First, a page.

Do you ever wish that you could “un-know” something? I’m not talking about merely forgetting it or pretending it never happened, but really and truly having it wiped completely from your memory. In certain cases, I can see how this would be a gift. For example, when I was in college I realized that if I started dating someone, it could possibly be the person I would end up marrying. Being the forward thinker I am and also determining that I wouldn’t sabotage my ‘tall’ genes with a short future wife and mother to my children, (I was quite the planner, I guess) I decided that 5’7″ or taller would be my height requirement for any woman I would date. Along came Jessica and our first phone conversation. We have a nice chat and decide on plans for a first date. About to hang up, I quickly remembered my height requirement and hastily asked, “By the way, how tall are you?” “Oh, 5’6″-5’7″”, she says. Relieved, I respond, “Oh good, that will do…”
I wish Jess could “un-know” that little bit of our history, but at least I prepared her for a lifetime of awkward comments and foot-in-mouth moments. You can’t say she wasn’t warned!
I’m betting you thought of something in life you wish you could un-hear or un-see or un-know. We all do. But imagine the opportunity to experience something life-changing all over again. Holding your child the first time. Saying “I do” again. Having that last day with grandma or mom or dad again. How about an extraordinary God moment all over again? If you grew up in the church or in a family of faith, you likely heard many stories about God, Jesus, the Holy Spirit, and their workings in history and today. Those stories were only new to you once, and now that you’ve heard them, the endings, while amazing, are predictable.
This Lent, I have this nagging feeling that makes me want to un-know how it all ends, so I can do it all over again for the first time. Part of me wants to be in the midst of the triumphal entry into Jerusalem, the somber last supper with Jesus and his closest friends. I’d like to be surprised by Judas and his betrayal in the garden, to watch for the first time as Jesus heals the servant. I’d like to feel the disappointment of hearing Peter betray Jesus three times. I’d never want to witness what Jesus went through in his beating and torture, I’m sure I’d run away overwhelmed, but I’d feel the profound nature of his love as he endured that pain and cruelty because of his love for us. I want to feel and experience the animosity of the crowd as Jesus walked toward the hill, I want my world to be shattered by the sound of the hammer and nails as Jesus is put on the cross. I want to hear him say, “Father, forgive them, they know not what they do.” I want to see the sky turn black, to see the people realize what they have done.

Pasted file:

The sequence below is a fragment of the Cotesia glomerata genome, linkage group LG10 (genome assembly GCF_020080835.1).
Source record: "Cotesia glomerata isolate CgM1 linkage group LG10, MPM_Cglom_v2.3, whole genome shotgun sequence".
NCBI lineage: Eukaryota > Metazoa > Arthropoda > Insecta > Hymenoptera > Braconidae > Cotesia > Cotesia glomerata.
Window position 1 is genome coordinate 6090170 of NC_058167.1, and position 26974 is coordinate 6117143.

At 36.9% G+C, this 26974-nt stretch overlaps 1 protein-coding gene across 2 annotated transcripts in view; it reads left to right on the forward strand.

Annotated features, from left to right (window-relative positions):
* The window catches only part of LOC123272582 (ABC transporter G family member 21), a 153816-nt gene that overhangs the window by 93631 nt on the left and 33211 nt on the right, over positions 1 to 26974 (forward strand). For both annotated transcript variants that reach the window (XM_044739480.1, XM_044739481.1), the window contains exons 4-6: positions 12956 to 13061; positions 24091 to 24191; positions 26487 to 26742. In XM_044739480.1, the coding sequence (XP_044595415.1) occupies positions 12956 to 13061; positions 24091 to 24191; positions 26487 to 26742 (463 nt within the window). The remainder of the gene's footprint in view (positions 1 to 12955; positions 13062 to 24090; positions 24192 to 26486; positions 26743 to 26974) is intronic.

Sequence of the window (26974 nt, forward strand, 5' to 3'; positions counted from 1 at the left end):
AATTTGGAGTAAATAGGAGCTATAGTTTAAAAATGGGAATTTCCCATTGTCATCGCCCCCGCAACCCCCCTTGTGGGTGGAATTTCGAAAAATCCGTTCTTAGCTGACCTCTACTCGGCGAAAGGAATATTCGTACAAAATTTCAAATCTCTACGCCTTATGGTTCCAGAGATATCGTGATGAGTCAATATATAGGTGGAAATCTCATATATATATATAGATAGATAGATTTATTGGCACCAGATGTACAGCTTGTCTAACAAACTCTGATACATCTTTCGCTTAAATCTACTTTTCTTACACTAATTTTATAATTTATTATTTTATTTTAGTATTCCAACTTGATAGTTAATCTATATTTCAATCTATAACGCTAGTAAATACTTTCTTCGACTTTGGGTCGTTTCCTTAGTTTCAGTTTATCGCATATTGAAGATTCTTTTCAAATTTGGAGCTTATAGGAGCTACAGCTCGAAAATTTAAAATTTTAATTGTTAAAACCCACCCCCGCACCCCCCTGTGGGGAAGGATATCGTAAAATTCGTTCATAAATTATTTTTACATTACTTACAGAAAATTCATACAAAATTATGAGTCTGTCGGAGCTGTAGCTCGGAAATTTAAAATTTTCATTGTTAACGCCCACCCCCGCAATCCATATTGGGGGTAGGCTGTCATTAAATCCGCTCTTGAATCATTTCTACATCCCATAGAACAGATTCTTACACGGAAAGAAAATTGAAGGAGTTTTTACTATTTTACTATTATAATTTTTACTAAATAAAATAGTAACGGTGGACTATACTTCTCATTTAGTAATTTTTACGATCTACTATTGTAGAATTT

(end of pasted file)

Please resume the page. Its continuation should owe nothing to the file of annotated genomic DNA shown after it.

Perhaps it seems morbid to want to experience all of that as though for the first time again, but only by entering wholly into the story does the reality of Lent come into focus. The cross stands in sharp contrast on the horizon, beckoning us to come near and see what is happening. Again, imagine if this was the first time you heard the story. It must be over, Jesus is dead, God has lost.
Come and live the rest of the story for the first time again. Ask God to give you a fresh heart as we conquer death with Jesus. Prepare the way for the Lord as you join us for Easter!